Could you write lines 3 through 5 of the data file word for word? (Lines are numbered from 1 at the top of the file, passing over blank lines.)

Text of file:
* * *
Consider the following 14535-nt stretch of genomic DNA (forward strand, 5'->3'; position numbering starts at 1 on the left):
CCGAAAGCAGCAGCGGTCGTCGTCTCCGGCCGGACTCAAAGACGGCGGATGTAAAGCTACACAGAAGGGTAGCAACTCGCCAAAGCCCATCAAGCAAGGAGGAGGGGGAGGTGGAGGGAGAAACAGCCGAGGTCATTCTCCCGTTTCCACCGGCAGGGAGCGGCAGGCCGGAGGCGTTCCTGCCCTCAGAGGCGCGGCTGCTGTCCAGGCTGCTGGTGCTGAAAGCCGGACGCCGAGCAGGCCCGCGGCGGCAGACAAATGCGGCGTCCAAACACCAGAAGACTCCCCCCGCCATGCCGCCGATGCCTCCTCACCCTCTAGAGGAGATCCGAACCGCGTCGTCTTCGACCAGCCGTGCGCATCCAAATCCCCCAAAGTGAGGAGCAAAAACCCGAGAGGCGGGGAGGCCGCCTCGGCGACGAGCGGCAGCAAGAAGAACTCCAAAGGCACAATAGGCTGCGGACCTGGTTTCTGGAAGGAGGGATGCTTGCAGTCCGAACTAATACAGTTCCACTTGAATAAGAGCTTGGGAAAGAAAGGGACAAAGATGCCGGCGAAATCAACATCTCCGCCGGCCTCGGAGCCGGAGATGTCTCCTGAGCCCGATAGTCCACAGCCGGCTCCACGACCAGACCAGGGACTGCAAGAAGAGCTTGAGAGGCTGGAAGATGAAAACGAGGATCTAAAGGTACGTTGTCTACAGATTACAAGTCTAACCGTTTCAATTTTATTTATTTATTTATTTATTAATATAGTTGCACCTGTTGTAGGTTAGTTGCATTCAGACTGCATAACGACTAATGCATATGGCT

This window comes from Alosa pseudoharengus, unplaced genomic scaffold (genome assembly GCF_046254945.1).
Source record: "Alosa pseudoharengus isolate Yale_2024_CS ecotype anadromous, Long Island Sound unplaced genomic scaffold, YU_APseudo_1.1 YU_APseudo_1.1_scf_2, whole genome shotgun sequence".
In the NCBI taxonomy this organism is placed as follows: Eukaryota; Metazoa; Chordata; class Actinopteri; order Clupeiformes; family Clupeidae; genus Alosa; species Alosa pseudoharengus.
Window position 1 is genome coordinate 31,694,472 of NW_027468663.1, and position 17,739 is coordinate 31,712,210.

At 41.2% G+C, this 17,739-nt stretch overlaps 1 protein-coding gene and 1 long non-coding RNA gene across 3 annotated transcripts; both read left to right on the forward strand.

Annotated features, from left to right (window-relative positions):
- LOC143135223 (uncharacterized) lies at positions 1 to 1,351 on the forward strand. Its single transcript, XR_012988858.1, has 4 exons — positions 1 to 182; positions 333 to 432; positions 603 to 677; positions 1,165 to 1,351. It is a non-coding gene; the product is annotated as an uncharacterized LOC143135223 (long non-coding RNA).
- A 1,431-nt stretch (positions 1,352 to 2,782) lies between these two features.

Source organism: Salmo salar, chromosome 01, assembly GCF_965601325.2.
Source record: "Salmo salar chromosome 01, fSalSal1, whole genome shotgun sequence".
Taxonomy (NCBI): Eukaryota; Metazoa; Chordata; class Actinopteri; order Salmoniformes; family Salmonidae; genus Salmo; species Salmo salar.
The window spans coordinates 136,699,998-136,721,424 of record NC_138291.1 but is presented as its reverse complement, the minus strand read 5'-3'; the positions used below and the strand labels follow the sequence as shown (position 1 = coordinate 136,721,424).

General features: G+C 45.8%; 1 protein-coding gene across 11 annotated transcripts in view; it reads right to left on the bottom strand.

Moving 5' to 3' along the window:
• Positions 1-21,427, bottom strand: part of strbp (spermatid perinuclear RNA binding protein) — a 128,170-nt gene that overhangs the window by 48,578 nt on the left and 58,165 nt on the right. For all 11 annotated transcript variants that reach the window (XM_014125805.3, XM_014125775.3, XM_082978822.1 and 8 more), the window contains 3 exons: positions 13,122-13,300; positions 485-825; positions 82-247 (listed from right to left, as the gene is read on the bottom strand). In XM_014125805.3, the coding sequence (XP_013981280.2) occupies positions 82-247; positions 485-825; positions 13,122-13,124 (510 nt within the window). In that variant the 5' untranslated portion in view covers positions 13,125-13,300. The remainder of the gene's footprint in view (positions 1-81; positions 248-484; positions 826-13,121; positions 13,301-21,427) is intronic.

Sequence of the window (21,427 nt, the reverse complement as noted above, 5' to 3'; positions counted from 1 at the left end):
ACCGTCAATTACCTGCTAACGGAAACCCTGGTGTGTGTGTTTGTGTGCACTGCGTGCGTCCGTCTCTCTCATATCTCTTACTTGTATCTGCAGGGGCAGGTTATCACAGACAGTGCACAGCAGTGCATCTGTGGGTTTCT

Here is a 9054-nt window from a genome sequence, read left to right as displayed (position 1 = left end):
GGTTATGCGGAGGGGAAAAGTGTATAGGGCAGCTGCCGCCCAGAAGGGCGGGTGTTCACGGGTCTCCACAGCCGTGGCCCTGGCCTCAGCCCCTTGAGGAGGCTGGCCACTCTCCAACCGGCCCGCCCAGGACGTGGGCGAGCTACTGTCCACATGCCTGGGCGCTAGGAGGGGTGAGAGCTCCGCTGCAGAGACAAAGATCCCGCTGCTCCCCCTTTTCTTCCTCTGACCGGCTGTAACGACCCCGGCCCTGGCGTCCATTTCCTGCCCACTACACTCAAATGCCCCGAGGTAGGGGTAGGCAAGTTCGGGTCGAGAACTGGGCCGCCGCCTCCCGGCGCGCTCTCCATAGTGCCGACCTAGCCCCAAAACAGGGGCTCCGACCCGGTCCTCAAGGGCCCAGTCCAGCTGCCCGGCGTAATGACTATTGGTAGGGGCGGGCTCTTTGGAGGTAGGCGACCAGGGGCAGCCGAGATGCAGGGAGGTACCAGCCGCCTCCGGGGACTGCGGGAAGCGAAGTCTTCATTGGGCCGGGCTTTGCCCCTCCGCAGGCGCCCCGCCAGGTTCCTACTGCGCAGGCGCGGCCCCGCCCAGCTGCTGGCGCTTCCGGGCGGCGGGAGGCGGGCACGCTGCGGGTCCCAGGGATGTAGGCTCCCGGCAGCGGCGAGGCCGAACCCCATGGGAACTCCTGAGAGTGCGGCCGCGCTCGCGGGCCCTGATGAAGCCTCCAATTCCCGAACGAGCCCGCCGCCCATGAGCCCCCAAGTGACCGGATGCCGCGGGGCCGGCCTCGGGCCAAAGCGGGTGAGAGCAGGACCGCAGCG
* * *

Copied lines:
This window comes from Alosa pseudoharengus, unplaced genomic scaffold (genome assembly GCF_046254945.1).
Source record: "Alosa pseudoharengus isolate Yale_2024_CS ecotype anadromous, Long Island Sound unplaced genomic scaffold, YU_APseudo_1.1 YU_APseudo_1.1_scf_2, whole genome shotgun sequence".
In the NCBI taxonomy this organism is placed as follows: Eukaryota; Metazoa; Chordata; class Actinopteri; order Clupeiformes; family Clupeidae; genus Alosa; species Alosa pseudoharengus.